Q. Which carpet is better wool or nylon carpet?
A. No one carpet fibre is inherently ‘better’ than any other. Each fibre comes in a variety of qualities and price ranges. The most important point is to choose a fibre, style and construction to suit your lifestyle and budget, that’s suitable for the room in which it will be placed.
Q. What is the toughest timber flooring?
A. Timber hardness is be measured by the Janka hardness test.
The test measures the force required to push a steel ball with a diameter of 11.28mm into the wood to a depth of half the ball’s diameter.
In Australia the most commonly reported measure is quoted in kilo newtons (kN), where 1kN = 100kg, and the most common use of the Janka hardness rating is to determine whether a species is suitable for use as a flooring timber. The higher the number the harder the species is, therefore the Janka hardness test is ideal for determining how a floor will resist dents and wear.
A hardness in excess of 5.0kN is generally considered suitable for use as a flooring timber.
Timber Janka ratings range from Tasmanian Oak at 5.5(kN) up to 15.8(kN) for Strand Woven Bamboo.
Q. Should you steam clean or dry clean carpet?
A. I have actually done both steam cleaning and dry cleaning methods of carpets. My experience is that dry cleaning only cleans the top surface of the carpet, whereas steam cleaning cleans deep into the pile. Steam cleaning is really hot water and detergent being pumped into your carpet and then sucked back out together with the dirt. It’s crucial that the steam cleaner operator has a substantial machine with a powerful vacuum.
Q. Can I walk on or vacuum carpet immediately after installation?
A. You can walk on carpet and replace furniture immediately. The joins in most jobs use heatbond tape and are at full strength within minutes of being done.
Q. How can I tell if a carpet will wear well?
The Carpet Institute of Australia has developed the Australian Carpet Classification Scheme (ACCS). It’s a voluntary industry labelling and grading system for carpets of all fibres and is used by all the major suppliers.
An ACCS label gives the carpet a star-rating out of six for residential use and four for commercial or contract use, indicating how well it performed in a number of independently assessed wear and performance tests.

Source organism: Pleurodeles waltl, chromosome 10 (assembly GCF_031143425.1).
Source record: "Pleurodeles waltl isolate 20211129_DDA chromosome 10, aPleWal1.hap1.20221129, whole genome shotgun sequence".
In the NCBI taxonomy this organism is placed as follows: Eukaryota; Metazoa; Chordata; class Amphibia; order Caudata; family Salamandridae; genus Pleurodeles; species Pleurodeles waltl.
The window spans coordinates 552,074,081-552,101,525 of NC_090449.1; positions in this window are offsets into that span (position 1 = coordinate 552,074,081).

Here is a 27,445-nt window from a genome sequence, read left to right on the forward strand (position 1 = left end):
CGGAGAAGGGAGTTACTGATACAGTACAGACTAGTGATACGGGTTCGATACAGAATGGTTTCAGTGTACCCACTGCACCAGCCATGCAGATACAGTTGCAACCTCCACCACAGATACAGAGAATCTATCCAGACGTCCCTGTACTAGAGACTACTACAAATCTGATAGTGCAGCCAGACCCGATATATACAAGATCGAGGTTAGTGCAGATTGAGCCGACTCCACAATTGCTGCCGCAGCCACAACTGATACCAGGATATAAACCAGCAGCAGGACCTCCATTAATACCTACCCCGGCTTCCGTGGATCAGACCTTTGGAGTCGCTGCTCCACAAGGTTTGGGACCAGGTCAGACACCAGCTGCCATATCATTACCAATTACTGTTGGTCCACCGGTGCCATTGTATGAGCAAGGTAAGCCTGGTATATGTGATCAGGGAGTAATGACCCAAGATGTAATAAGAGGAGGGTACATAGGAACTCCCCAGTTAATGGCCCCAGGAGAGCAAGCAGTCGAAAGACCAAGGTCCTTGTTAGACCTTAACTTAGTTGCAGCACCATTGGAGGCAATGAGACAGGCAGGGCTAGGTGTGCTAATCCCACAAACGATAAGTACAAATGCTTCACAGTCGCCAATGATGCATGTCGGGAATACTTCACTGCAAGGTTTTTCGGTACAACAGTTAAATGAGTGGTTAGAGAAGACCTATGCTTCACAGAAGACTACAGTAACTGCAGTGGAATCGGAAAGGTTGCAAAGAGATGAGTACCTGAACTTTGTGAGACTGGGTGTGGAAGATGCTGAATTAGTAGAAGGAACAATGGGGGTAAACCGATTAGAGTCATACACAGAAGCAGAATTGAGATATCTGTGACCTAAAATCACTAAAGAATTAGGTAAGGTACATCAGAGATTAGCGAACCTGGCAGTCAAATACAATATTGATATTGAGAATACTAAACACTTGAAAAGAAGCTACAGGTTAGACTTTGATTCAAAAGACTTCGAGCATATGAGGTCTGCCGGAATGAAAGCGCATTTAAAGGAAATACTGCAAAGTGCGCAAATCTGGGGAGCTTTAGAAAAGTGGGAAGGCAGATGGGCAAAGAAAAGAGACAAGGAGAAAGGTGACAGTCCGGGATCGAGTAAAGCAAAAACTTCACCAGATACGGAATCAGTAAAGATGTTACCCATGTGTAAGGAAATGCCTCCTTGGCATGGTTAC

Q. What’s the best underlay?
A. There are 3 main types of carpet underlay and each come in varying densities and qualities:
*Foam underlay is manufactured from largely recycled material, the higher density grades provide great acoustic and thermal insulation.
Most good quality foam underlays are treated with anti-microbial agents, to inhibit bacterial and fungal growth and protect against germs and allergies.
*Felt underlay is manufactured from jute, hessian or re-cycled clothing material, it is not used much anymore but is the best product to help smooth out a rough sub floor.
*Rubber underlay has increased dramatically in price during the last few years. It is the best underlay to use over in-slab heating as it allows the heat to pass through to the air, this however also means that it is not a great thermal insulation material.
Q. Which carpets don’t show vacuum cleaner marks or footprints?
A. Unlike Cut pile carpets, Loop pile carpets generally will not show footprints or vac lines. The most popular domestic carpets are cut pile as they have a more luxurious feel to them. Of the cut piles, the Twist pile is likely to show less shading than the Plush pile which is much like velvet.
Q. How do I know my floor covering will be laid properly?
A. Floor covering is “manufactured” in your home, so the installation is critical. A poor installation will mean a poorly finished product, even if you paid for high quality flooring. That’s why professional, trained, experienced installers who care are critical.
Carpet must be laid in accordance with Australian Standards and backed up with a comprehensive installation guarantee. Insist upon a lifetime installation warranty.
Q. Where should the joins in my carpet be placed?
A. Most carpet is manufactured 3.60 metres wide and will need to have joins in rooms wider than this. Carpet should be planned in accordance with Australian Standards and suited to wear and tear in your house.
Joins in the wrong places may not only look bad but also can also be potential wear areas. In the future you may have to replace your whole carpet area for just a few small wear spots. If possible joins should be placed away from windows where falling light could show them up, and they also shouldn’t be in high-traffic walkways such as corridors.
Ask your retailer to see the installation plan and check the placement of cross-joins and seams in the carpet.